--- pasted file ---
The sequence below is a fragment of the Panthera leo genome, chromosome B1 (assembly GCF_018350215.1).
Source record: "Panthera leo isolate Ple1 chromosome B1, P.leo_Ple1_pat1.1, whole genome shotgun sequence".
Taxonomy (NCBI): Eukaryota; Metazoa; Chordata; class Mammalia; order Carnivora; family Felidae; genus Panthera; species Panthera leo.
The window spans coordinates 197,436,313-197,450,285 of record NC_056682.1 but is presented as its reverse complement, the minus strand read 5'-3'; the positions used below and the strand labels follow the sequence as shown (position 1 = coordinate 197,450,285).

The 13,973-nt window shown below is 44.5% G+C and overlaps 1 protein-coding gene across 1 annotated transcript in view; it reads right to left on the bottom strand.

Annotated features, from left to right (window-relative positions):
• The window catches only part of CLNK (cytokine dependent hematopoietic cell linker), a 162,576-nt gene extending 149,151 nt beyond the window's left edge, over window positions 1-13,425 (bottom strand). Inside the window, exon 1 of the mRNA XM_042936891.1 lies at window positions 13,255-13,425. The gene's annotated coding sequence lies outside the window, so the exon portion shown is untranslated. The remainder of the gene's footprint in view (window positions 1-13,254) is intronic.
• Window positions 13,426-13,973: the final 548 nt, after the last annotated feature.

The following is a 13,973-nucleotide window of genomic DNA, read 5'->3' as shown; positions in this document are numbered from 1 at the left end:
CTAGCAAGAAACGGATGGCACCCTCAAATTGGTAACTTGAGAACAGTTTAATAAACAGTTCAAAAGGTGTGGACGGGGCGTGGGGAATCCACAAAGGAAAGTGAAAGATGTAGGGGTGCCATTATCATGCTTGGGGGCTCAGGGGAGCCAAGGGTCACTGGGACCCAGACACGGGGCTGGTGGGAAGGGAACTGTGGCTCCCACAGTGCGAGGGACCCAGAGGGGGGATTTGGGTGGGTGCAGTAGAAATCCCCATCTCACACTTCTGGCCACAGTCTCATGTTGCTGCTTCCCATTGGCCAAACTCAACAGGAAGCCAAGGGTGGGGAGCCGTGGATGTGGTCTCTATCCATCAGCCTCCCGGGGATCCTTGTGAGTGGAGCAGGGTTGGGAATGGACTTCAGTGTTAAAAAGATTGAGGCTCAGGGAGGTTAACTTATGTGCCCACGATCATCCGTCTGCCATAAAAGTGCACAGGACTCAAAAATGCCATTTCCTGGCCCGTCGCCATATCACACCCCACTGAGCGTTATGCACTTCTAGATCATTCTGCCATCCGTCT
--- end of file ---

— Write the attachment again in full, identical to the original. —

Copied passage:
The sequence below is a fragment of the Panthera leo genome, chromosome B1 (assembly GCF_018350215.1).
Source record: "Panthera leo isolate Ple1 chromosome B1, P.leo_Ple1_pat1.1, whole genome shotgun sequence".
Taxonomy (NCBI): Eukaryota; Metazoa; Chordata; class Mammalia; order Carnivora; family Felidae; genus Panthera; species Panthera leo.
The window spans coordinates 197,436,313-197,450,285 of record NC_056682.1 but is presented as its reverse complement, the minus strand read 5'-3'; the positions used below and the strand labels follow the sequence as shown (position 1 = coordinate 197,450,285).

The 13,973-nt window shown below is 44.5% G+C and overlaps 1 protein-coding gene across 1 annotated transcript in view; it reads right to left on the bottom strand.

Annotated features, from left to right (window-relative positions):
• The window catches only part of CLNK (cytokine dependent hematopoietic cell linker), a 162,576-nt gene extending 149,151 nt beyond the window's left edge, over window positions 1-13,425 (bottom strand). Inside the window, exon 1 of the mRNA XM_042936891.1 lies at window positions 13,255-13,425. The gene's annotated coding sequence lies outside the window, so the exon portion shown is untranslated. The remainder of the gene's footprint in view (window positions 1-13,254) is intronic.
• Window positions 13,426-13,973: the final 548 nt, after the last annotated feature.

The following is a 13,973-nucleotide window of genomic DNA, read 5'->3' as shown; positions in this document are numbered from 1 at the left end:
CTAGCAAGAAACGGATGGCACCCTCAAATTGGTAACTTGAGAACAGTTTAATAAACAGTTCAAAAGGTGTGGACGGGGCGTGGGGAATCCACAAAGGAAAGTGAAAGATGTAGGGGTGCCATTATCATGCTTGGGGGCTCAGGGGAGCCAAGGGTCACTGGGACCCAGACACGGGGCTGGTGGGAAGGGAACTGTGGCTCCCACAGTGCGAGGGACCCAGAGGGGGGATTTGGGTGGGTGCAGTAGAAATCCCCATCTCACACTTCTGGCCACAGTCTCATGTTGCTGCTTCCCATTGGCCAAACTCAACAGGAAGCCAAGGGTGGGGAGCCGTGGATGTGGTCTCTATCCATCAGCCTCCCGGGGATCCTTGTGAGTGGAGCAGGGTTGGGAATGGACTTCAGTGTTAAAAAGATTGAGGCTCAGGGAGGTTAACTTATGTGCCCACGATCATCCGTCTGCCATAAAAGTGCACAGGACTCAAAAATGCCATTTCCTGGCCCGTCGCCATATCACACCCCACTGAGCGTTATGCACTTCTAGATCATTCTGCCATCCGTCT